My brother and I slept on the top floor with the three cousins, in the carpeted, low-ceilinged attic where the air conditioning was a little too cold. Contented as a cocooned caterpillar in my sleeping bag, I read late into the darkness, after the nightly pillow fight, squirming a bit under my sunburn.

I enjoyed every second I passed in New Albany. I loved having an uncle—known to everyone in town by first name—who owned a car repair garage. I loved the old ladies with names like Thelma or Violet, who seemed always to be on their porches tending pots of flowers, and who waved as we played kick the can in the street after dinner. I loved the humble bungalows all the same but different, the nightly smells of barbecues, and the back yards with round, standing pools. It was a thrill to be able to dash headlong through the streets. More than anything, I loved having relatives. I fancied that I looked like my cousin Randy who was born only a week or two after me. Secretly I imagined he might even be my twin.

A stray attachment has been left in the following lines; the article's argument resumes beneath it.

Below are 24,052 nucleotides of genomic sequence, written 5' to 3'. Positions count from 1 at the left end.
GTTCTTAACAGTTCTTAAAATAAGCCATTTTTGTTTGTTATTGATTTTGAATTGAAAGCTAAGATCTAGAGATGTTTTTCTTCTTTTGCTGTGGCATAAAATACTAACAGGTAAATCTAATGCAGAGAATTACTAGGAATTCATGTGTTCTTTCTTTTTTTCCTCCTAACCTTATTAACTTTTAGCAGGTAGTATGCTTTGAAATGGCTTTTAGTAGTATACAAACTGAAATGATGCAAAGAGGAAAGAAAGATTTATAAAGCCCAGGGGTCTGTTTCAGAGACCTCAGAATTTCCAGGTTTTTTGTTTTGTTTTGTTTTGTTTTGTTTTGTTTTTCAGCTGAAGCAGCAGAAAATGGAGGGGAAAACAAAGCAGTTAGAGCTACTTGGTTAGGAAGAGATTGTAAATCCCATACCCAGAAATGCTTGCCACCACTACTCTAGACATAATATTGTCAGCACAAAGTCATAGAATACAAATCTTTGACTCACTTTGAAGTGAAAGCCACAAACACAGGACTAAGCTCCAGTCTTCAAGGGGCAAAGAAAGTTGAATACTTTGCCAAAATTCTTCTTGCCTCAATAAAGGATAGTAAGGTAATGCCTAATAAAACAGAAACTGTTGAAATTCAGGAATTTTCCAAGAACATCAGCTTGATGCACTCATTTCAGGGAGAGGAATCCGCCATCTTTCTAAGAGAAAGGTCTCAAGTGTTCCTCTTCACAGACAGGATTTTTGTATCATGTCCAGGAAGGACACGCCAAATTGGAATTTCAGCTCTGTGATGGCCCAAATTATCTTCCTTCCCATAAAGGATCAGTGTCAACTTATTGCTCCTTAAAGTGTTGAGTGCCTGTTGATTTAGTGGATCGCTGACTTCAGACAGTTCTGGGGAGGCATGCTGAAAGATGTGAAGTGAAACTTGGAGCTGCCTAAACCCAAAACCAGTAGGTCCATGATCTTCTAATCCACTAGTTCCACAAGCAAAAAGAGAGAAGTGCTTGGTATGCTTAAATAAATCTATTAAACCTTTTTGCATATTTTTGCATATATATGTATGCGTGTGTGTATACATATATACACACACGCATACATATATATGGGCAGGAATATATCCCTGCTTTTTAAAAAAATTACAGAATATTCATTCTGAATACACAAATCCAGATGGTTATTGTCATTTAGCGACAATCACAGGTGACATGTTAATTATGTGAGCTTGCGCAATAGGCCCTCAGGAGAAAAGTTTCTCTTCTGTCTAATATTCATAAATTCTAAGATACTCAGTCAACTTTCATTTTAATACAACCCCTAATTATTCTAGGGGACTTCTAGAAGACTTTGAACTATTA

These New Albany days became my image of quintessential America. It was a vision of a bountiful, rooted, family-stuffed, unattainable life that I craved badly, like M-n-M's and Ripleys chips, throughout my exotic, itinerant childhood. From country to country, I took a picture of the New Albany summer with me in my carry-on bag.

Though half of me throve on my family's ramblings from place to place, the other half of me always yearned for a life in middle America…


With the sight of Dutch rainscapes and Bornean junglelands among which I drifted during my youth, I drank in a set of attitudes. These perspectives make up the contents of my traveling trunk; they are the inheritance from my particular childhood. First, I have a penchant for putting myself in new situations…

A second legacy of my upbringing is that I am, by inmost nature, a chameleon, a sponge, a being of multiple selves…

A third allotment from my childhood..Since living in one place for an extended period was not a possibility during my youth, departure, rather than remaining, has, for me, a silvery glow...

A fourth item that lies among the yellowing Belgian lace in my trunk is a hefty dose of ambivalence. As a result of having seen many diametrically opposed, and equally successful, ways of conducting most kinds of affairs, I am laden with an irrepressible habit of seeing two sides to everything…